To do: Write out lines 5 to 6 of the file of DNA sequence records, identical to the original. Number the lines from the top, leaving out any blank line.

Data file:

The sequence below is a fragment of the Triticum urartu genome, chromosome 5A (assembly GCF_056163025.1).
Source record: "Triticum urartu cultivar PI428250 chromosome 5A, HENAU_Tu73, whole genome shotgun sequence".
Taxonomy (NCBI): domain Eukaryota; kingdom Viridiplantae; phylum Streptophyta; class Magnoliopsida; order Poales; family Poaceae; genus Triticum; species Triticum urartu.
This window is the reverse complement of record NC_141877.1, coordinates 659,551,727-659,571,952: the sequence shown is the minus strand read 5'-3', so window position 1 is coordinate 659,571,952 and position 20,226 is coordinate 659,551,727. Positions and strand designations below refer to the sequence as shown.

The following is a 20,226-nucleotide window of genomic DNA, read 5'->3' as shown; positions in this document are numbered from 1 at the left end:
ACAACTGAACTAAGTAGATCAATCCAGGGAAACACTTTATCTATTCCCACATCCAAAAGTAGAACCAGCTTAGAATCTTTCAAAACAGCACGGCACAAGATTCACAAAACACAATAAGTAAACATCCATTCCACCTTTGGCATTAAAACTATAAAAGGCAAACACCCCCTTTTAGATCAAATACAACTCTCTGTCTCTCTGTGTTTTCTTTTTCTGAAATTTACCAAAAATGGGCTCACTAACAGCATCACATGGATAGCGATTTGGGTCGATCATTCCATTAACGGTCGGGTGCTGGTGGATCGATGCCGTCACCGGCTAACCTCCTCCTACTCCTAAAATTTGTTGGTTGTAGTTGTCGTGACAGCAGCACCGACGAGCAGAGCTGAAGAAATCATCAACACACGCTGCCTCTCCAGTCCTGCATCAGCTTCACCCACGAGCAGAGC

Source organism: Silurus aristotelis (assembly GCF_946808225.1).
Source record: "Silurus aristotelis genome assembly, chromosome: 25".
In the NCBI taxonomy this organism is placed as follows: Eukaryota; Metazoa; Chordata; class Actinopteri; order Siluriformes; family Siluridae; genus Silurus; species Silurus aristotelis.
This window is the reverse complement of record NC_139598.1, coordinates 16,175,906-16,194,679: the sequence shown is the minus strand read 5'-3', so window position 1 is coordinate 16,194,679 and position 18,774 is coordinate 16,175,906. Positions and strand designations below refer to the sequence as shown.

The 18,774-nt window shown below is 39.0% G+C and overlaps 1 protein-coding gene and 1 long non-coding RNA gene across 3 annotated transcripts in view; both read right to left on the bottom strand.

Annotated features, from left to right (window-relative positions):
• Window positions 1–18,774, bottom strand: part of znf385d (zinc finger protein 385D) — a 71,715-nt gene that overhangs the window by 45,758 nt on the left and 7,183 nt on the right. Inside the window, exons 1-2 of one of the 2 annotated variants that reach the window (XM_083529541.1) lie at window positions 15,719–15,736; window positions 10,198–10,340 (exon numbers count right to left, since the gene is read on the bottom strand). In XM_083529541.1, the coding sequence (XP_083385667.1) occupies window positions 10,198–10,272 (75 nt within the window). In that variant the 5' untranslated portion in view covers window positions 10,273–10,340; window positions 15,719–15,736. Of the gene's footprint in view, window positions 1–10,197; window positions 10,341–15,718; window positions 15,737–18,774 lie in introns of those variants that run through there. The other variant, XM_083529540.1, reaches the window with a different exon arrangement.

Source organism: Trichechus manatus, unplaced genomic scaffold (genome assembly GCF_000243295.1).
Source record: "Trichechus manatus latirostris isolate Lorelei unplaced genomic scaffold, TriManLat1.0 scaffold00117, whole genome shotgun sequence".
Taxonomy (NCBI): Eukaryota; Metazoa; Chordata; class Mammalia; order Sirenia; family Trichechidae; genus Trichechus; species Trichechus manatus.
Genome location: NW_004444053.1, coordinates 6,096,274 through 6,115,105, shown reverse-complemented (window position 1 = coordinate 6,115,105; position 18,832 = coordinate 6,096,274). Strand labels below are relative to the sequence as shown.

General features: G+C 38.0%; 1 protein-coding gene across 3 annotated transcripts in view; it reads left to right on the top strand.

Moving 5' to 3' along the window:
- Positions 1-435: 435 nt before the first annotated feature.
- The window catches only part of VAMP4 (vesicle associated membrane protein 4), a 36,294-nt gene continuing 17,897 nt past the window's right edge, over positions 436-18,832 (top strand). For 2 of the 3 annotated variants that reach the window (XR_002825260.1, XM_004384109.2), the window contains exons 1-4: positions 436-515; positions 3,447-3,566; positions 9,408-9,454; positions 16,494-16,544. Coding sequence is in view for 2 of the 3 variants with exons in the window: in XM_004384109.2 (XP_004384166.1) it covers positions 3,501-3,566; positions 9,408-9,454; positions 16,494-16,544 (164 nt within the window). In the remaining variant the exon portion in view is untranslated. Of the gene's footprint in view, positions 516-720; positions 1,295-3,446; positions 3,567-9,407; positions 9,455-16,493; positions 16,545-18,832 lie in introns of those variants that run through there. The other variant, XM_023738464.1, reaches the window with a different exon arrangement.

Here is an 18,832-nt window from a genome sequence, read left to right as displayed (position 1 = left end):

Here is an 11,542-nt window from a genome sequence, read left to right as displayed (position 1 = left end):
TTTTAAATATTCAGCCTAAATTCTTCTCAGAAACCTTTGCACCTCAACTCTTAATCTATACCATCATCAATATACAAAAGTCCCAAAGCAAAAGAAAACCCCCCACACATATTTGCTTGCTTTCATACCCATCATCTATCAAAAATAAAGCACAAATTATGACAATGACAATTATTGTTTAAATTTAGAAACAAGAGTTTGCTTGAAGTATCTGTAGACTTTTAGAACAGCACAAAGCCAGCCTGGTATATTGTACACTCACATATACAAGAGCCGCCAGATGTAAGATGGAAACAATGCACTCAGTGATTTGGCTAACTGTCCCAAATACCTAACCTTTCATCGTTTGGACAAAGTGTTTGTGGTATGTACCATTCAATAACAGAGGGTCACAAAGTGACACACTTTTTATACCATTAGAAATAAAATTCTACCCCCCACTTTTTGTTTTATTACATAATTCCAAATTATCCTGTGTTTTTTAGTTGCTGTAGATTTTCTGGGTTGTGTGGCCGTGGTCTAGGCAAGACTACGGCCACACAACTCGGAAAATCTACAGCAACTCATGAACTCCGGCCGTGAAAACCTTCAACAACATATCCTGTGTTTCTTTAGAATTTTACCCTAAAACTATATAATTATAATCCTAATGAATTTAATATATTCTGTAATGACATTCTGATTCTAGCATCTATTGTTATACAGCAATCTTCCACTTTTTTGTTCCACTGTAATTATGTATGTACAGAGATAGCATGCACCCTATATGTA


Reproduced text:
The following is a 20,226-nucleotide window of genomic DNA, read 5'->3' as shown; positions in this document are numbered from 1 at the left end:
ACAACTGAACTAAGTAGATCAATCCAGGGAAACACTTTATCTATTCCCACATCCAAAAGTAGAACCAGCTTAGAATCTTTCAAAACAGCACGGCACAAGATTCACAAAACACAATAAGTAAACATCCATTCCACCTTTGGCATTAAAACTATAAAAGGCAAACACCCCCTTTTAGATCAAATACAACTCTCTGTCTCTCTGTGTTTTCTTTTTCTGAAATTTACCAAAAATGGGCTCACTAACAGCATCACATGGATAGCGATTTGGGTCGATCATTCCATTAACGGTCGGGTGCTGGTGGATCGATGCCGTCACCGGCTAACCTCCTCCTACTCCTAAAATTTGTTGGTTGTAGTTGTCGTGACAGCAGCACCGACGAGCAGAGCTGAAGAAATCATCAACACACGCTGCCTCTCCAGTCCTGCATCAGCTTCACCCACGAGCAGAGC